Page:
Soul Train's picture

It's another delay tactic. "MoU" ain't a bailout. The fat lady hasn't sung.


This is just another confidence scheme, buying time. So clever. And another form of a lie.

magpie's picture

"The loan will be scaled to provide an effective backstop covering for all possible capital requirements estimated by the diagnostic exercise which the Spanish authorities have commissioned to the external evaluators and the international auditors. "

PeeTee's picture

This bit is indeed hilarious and key.

WTF do they mean with that? An effective backstop for all possible capital requirements. And who exactly are the external evaluators and international auditors?

To me, a European living in Finland, this sounds like "we need a hell of a lot of money from someone who we'll blackmail, and some jerks who'll earn big-time on this bailout will tell us how much they want".


What a farce.

Caggge's picture

The funny part is the jerks who will earn big-time on this bailout are the ones who caused the problems that require the bailout!

PeeTee's picture

So true.

This whole thing is just so fucked up.

There's also other banks in other countries in trouble. Remember Dexia in Belgium? That bad bank is smouldering underneath too.

Why, then, did Dexia not get support from eurozone, and Spanish banks do? Not that Dexia should have, it's just that eurozone apparently has two measures when it comes to small countries and big ones.

I guess I'll file for economic asylum in Turkey or something.

hamstercheese's picture

"This whole thing is just so fucked up."

Yep.  That's all that need be said - mathematically I'm thinking something like this:

(thing)sofuckedup = either 0 or infinity.  Probably goes towards infinity then explodes to zero.  Then we start again following the barter markets for food, water and medicine.


The Monkey's picture

Don't underestimate the Europeans will to hold the union together. Don't underestimate the ability of existing sovereigns to backstop the bailouts.

But, don't believe for a second that the recession in Europe will get much worse before it gets better.

Any big rip is an opportunity to short a market that has already topped out for the year.

Sudden Debt's picture

and for the confidence...

do you know why the meeting started at 16h.?
Siesta ends at 16h! No kidding!!

FreedomGuy's picture

My favorite part is how about 10 days ago and multiple times before we were assured by the PM himself no bailout would be needed. For all you delusional collectivist-statists I present this as the normal procedure of governments lieing until events force the truth. The biggest lie is that socialism/ collectivism can work anywhere with anyone. It always destroys the countries and people that try it. The USA will have its turn, too. The rest of the planet cannot bail us out. In fact, the multiple stupid bailouts will pull everyone else down. If the Germans decide to reconquer Europe I will consider it a collections action. God bless you Germans!

LULZBank's picture

The rest of the planet cannot bail us out.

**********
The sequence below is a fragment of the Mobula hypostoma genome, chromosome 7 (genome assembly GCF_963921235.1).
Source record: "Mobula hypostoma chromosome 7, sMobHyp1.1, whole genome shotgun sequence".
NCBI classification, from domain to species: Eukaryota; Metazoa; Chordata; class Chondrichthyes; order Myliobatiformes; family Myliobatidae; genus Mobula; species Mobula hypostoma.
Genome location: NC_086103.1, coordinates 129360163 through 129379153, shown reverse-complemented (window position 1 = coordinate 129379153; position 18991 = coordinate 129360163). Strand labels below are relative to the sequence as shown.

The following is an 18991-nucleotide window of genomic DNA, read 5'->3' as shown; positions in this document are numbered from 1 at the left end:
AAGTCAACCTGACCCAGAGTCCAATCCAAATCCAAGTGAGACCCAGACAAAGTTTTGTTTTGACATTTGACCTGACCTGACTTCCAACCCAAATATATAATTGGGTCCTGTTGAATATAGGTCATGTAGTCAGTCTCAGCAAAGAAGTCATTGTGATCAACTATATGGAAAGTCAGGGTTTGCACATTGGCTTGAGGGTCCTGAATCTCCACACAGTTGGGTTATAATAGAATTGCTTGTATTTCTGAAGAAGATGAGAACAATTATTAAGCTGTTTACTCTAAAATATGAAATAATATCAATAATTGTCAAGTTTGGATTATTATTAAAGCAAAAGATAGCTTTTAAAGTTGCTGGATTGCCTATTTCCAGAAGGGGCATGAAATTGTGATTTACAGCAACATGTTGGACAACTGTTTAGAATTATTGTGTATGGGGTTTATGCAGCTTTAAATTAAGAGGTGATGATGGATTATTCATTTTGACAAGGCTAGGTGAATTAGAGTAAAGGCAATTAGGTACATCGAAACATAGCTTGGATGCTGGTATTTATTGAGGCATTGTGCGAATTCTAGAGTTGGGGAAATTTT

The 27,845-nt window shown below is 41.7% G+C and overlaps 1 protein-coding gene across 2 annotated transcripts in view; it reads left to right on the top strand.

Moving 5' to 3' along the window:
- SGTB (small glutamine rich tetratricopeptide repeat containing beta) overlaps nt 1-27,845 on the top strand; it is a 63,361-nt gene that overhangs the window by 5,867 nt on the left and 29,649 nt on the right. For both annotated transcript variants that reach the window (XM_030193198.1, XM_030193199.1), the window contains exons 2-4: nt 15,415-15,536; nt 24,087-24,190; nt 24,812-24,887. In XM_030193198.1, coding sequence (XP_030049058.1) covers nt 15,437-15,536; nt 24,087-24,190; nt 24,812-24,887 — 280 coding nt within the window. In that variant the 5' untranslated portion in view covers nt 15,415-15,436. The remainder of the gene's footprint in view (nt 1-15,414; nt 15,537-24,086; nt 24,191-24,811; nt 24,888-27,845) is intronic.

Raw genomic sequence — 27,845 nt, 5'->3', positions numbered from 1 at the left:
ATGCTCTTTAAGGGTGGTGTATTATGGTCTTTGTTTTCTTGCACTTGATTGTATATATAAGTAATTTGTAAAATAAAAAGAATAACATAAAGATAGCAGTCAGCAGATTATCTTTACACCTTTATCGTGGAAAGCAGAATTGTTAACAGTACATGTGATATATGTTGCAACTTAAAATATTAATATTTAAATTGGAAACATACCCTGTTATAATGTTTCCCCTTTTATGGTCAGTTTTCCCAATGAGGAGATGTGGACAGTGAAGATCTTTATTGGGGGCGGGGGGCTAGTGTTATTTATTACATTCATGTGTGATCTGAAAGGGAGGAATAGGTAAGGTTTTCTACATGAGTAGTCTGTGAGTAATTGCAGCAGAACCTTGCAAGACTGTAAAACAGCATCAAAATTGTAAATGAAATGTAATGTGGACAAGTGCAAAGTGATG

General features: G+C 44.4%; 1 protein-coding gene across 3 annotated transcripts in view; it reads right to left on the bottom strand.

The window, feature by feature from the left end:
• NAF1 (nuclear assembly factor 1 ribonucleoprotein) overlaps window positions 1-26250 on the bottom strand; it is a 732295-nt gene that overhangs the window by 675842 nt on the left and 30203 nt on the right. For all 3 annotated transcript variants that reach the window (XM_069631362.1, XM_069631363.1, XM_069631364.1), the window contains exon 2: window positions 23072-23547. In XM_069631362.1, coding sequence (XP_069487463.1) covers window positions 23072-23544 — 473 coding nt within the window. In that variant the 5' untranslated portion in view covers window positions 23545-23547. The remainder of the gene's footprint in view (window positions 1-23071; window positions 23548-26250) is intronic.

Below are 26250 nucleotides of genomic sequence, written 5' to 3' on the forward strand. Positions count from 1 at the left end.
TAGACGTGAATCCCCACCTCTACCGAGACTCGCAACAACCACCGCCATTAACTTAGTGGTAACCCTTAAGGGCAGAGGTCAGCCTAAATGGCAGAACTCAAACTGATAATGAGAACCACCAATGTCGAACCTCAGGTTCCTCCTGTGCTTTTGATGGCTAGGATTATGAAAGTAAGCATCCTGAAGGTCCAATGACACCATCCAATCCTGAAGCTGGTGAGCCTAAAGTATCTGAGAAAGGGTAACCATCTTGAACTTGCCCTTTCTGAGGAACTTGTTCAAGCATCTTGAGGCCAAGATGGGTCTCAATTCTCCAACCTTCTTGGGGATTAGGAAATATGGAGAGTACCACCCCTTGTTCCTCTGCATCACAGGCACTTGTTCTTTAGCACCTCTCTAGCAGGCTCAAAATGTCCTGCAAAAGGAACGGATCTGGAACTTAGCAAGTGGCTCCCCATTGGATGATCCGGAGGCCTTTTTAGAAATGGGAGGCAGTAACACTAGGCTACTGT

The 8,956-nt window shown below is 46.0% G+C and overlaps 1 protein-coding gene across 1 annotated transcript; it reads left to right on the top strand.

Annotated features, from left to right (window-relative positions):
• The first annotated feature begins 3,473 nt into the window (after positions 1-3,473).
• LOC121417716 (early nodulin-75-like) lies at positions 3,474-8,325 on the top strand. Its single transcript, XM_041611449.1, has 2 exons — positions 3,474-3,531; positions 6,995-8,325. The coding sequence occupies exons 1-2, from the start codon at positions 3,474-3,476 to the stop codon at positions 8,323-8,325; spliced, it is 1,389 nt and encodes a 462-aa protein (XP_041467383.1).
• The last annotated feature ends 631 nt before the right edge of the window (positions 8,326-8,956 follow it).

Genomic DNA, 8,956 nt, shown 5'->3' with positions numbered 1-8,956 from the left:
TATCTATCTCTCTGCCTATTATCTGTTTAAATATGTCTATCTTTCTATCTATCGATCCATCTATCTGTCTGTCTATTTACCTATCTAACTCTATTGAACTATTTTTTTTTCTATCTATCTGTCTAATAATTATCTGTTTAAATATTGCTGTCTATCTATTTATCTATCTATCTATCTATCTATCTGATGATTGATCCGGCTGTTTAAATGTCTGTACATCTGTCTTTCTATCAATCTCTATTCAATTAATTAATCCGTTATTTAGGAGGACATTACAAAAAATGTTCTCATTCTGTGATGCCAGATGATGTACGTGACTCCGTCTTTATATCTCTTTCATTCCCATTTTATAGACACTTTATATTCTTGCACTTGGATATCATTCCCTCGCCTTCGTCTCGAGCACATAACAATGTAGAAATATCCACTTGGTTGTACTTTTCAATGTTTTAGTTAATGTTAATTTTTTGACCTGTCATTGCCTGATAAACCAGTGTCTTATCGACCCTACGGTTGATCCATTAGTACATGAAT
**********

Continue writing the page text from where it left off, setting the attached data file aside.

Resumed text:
Ofcourse we can. When we run out of our printed paper, you bail us out with your printed paper. Rinse, repeat.

But ahh the people who provided the raw materials and labour. Poor fuckers. They need to do more. Austerity maybe.

FreedomGuy's picture

I agree with you up to a point. That is what they will try. The problem is they cannot give the paper any real value without our cooperation. Hyperinflation is the result or a simple worldwide default.

SilverDoctors's picture

Eric Sprott says 100 billion euros is not nearly enough, and the ECB is majorly behind the curve here.


As most people know, there HAS to be a stimulus.   There’s going to be this meeting of the EU people over the weekend.  There’s been some wonderful work done about the size of the bank runs in Europe, and they’re just monstrous in size.  I’m sure that the shortfall in the Spanish banking system is going to be very AIG-like where one day the AIG losses were $40b, and the next day it was $60b, and the next day it was $100b, and three days later it was $185 billion and who knows how much it really was. I was sitting there and I asked someone, how many mortgages do they have? And they said, they have about a trillion.  I told them, well the hole will be about $400 Billion then because I’m sure all those things are 40% underwater! So this 100 billion euro suggestion (for Spain) is WAY below the number!   Of course it doesn’t matter what the capital deficiency is, how much of the money is leaving the banks?   When money leaves a bank, the asset theoretically, well, they’ve got to write a check,  but how do you write a check when you can’t sell an asset?   That’s why they have to keep getting bailed out.
It wouldn’t matter whether they had all of the capital in the world.  If every deposit leaves, the check they have to write is unbelievable.

resurger's picture

Funding Gapping hole to be filled


The Monkey's picture

Sprott is right, and it gets worse over a longer term. The consensus estimates have further housing declines in Spain estimated at about 15%, but, mean reversion requires closer to 35%.

This is only the first time of ad infintum that Spain will have to go to the till.

Indeed, the world can ill afford a global recession. Expect fiscal and monetary stimulus to be next up.